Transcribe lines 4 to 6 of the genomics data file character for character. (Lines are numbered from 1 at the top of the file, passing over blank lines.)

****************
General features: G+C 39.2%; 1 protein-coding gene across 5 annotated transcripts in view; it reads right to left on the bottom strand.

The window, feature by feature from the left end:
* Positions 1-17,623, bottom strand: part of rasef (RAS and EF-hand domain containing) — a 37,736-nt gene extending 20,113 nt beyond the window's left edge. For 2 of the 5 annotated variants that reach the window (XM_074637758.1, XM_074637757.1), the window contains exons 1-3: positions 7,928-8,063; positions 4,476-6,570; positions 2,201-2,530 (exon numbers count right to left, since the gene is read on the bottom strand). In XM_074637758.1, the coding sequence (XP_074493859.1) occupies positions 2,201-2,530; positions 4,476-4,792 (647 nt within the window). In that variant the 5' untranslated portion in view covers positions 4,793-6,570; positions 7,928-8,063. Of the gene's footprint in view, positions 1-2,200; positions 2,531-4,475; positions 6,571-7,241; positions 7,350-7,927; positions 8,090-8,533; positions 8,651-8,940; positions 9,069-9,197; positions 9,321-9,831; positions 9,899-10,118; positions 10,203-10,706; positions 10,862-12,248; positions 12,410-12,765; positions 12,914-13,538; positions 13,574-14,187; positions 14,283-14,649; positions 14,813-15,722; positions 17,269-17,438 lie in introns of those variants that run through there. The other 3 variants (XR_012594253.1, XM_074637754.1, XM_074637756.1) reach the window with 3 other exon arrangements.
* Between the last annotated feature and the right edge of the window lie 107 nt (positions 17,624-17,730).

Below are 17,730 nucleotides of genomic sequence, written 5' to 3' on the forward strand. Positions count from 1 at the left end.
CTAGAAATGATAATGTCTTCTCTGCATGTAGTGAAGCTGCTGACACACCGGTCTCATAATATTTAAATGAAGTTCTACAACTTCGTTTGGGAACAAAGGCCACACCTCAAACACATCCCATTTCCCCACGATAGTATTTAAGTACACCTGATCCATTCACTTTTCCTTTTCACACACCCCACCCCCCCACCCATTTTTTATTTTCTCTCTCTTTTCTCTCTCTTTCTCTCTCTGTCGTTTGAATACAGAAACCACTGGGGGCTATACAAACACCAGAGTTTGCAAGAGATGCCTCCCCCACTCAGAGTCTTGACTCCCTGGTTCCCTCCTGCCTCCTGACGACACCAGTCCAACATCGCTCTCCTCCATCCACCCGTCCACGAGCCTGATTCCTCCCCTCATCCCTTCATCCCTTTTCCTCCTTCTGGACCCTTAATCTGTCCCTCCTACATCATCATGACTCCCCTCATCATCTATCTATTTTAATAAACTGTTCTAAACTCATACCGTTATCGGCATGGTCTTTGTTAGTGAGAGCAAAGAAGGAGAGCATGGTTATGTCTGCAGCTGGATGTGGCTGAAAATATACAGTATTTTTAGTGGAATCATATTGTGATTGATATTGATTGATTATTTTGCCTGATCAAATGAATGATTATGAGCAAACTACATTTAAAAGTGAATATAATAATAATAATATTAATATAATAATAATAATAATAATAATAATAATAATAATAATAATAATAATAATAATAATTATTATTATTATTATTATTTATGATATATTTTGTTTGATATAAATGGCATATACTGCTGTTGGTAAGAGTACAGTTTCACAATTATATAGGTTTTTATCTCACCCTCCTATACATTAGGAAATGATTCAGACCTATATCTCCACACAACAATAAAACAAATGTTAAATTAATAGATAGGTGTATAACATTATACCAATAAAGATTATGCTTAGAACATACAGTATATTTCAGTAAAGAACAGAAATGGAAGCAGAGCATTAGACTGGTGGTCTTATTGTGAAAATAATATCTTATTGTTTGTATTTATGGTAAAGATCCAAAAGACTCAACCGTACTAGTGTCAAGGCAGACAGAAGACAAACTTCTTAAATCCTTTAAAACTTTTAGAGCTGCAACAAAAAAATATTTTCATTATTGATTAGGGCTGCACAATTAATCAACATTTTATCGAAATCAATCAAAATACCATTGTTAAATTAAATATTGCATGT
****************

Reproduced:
* Between the last annotated feature and the right edge of the window lie 107 nt (positions 17,624-17,730).

Below are 17,730 nucleotides of genomic sequence, written 5' to 3' on the forward strand. Positions count from 1 at the left end.
CTAGAAATGATAATGTCTTCTCTGCATGTAGTGAAGCTGCTGACACACCGGTCTCATAATATTTAAATGAAGTTCTACAACTTCGTTTGGGAACAAAGGCCACACCTCAAACACATCCCATTTCCCCACGATAGTATTTAAGTACACCTGATCCATTCACTTTTCCTTTTCACACACCCCACCCCCCCACCCATTTTTTATTTTCTCTCTCTTTTCTCTCTCTTTCTCTCTCTGTCGTTTGAATACAGAAACCACTGGGGGCTATACAAACACCAGAGTTTGCAAGAGATGCCTCCCCCACTCAGAGTCTTGACTCCCTGGTTCCCTCCTGCCTCCTGACGACACCAGTCCAACATCGCTCTCCTCCATCCACCCGTCCACGAGCCTGATTCCTCCCCTCATCCCTTCATCCCTTTTCCTCCTTCTGGACCCTTAATCTGTCCCTCCTACATCATCATGACTCCCCTCATCATCTATCTATTTTAATAAACTGTTCTAAACTCATACCGTTATCGGCATGGTCTTTGTTAGTGAGAGCAAAGAAGGAGAGCATGGTTATGTCTGCAGCTGGATGTGGCTGAAAATATACAGTATTTTTAGTGGAATCATATTGTGATTGATATTGATTGATTATTTTGCCTGATCAAATGAATGATTATGAGCAAACTACATTTAAAAGTGAATATAATAATAATAATATTAATATAATAATAATAATAATAATAATAATAATAATAATAATAATAATAATAATAATAATTATTATTATTATTATTATTTATGATATATTTTGTTTGATATAAATGGCATATACTGCTGTTGGTAAGAGTACAGTTTCACAATTATATAGGTTTTTATCTCACCCTCCTATACATTAGGAAATGATTCAGACCTATATCTCCACACAACAATAAAACAAATGTTAAATTAATAGATAGGTGTATAACATTATACCAATAAAGATTATGCTTAGAACATACAGTATATTTCAGTAAAGAACAGAAATGGAAGCAGAGCATTAGACTGGTGGTCTTATTGTGAAAATAATATCTTATTGTTTGTATTTATGGTAAAGATCCAAAAGACTCAACCGTACTAGTGTCAAGGCAGACAGAAGACAAACTTCTTAAATCCTTTAAAACTTTTAGAGCTGCAACAAAAAAATATTTTCATTATTGATTAGGGCTGCACAATTAATCAACATTTTATCGAAATCAATCAAAATACCATTGTTAAATTAAATATTGCATGT